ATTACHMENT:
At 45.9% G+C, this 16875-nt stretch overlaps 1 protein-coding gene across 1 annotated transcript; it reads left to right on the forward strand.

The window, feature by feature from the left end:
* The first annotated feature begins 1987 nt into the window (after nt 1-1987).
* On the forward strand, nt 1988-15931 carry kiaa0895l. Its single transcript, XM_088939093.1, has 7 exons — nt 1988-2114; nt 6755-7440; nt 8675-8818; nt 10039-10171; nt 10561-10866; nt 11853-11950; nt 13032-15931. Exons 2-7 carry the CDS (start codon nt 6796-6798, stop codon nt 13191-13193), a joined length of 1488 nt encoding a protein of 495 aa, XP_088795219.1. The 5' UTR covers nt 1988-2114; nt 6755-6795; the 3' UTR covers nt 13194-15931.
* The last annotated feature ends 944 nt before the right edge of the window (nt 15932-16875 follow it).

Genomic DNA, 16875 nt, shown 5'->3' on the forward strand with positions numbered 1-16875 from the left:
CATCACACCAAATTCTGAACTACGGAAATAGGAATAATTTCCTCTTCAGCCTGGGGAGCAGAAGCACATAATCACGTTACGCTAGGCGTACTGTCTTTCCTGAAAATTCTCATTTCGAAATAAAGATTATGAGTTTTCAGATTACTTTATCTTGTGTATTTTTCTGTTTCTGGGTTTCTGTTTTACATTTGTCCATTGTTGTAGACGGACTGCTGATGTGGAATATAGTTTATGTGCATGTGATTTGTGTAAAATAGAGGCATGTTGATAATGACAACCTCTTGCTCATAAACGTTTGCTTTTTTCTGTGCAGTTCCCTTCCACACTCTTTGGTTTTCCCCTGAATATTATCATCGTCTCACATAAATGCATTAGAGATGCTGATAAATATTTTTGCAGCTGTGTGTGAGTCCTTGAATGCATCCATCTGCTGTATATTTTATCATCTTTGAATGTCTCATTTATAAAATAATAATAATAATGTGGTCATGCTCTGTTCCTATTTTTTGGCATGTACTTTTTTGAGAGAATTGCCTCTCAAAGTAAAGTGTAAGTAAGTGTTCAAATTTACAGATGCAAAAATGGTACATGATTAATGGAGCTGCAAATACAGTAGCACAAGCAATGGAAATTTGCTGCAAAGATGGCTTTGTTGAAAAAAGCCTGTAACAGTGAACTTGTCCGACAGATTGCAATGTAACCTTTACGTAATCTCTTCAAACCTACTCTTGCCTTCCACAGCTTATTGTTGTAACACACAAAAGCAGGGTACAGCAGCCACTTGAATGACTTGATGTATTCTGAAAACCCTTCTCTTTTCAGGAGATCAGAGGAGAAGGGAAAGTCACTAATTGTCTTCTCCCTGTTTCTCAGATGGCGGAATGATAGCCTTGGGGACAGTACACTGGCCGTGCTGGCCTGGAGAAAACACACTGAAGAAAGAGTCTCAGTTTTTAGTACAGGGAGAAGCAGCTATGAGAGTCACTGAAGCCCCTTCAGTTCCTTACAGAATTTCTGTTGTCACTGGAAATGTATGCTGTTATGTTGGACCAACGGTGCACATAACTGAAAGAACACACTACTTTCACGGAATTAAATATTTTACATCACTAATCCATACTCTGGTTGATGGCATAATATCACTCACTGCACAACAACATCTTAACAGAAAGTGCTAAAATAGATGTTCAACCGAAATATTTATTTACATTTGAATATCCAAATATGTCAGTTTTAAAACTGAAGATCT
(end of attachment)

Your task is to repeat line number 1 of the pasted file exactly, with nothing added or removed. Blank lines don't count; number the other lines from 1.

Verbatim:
At 45.9% G+C, this 16875-nt stretch overlaps 1 protein-coding gene across 1 annotated transcript; it reads left to right on the forward strand.